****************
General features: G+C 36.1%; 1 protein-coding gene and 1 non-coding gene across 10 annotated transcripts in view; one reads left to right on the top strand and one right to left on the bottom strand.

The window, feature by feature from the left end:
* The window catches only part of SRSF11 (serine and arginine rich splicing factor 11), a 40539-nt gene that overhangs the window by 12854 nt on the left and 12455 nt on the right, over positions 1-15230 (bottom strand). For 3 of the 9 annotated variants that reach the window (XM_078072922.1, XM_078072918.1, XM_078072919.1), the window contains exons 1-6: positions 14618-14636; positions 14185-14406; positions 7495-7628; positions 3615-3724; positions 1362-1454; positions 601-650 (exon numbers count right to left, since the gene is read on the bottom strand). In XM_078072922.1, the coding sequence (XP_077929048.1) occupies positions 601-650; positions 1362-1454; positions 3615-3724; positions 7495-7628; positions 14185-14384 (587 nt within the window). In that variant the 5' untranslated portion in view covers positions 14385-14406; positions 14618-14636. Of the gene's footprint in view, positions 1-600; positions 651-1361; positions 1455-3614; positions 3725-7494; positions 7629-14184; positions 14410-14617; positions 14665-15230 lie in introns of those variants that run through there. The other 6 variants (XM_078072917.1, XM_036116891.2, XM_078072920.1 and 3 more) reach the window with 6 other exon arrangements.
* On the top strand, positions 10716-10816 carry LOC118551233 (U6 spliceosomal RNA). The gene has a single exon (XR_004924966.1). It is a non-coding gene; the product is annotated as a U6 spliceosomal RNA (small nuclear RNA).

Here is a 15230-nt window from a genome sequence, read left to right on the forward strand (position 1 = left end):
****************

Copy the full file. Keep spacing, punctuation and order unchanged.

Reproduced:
General features: G+C 36.1%; 1 protein-coding gene and 1 non-coding gene across 10 annotated transcripts in view; one reads left to right on the top strand and one right to left on the bottom strand.

The window, feature by feature from the left end:
* The window catches only part of SRSF11 (serine and arginine rich splicing factor 11), a 40539-nt gene that overhangs the window by 12854 nt on the left and 12455 nt on the right, over positions 1-15230 (bottom strand). For 3 of the 9 annotated variants that reach the window (XM_078072922.1, XM_078072918.1, XM_078072919.1), the window contains exons 1-6: positions 14618-14636; positions 14185-14406; positions 7495-7628; positions 3615-3724; positions 1362-1454; positions 601-650 (exon numbers count right to left, since the gene is read on the bottom strand). In XM_078072922.1, the coding sequence (XP_077929048.1) occupies positions 601-650; positions 1362-1454; positions 3615-3724; positions 7495-7628; positions 14185-14384 (587 nt within the window). In that variant the 5' untranslated portion in view covers positions 14385-14406; positions 14618-14636. Of the gene's footprint in view, positions 1-600; positions 651-1361; positions 1455-3614; positions 3725-7494; positions 7629-14184; positions 14410-14617; positions 14665-15230 lie in introns of those variants that run through there. The other 6 variants (XM_078072917.1, XM_036116891.2, XM_078072920.1 and 3 more) reach the window with 6 other exon arrangements.
* On the top strand, positions 10716-10816 carry LOC118551233 (U6 spliceosomal RNA). The gene has a single exon (XR_004924966.1). It is a non-coding gene; the product is annotated as a U6 spliceosomal RNA (small nuclear RNA).

Here is a 15230-nt window from a genome sequence, read left to right on the forward strand (position 1 = left end):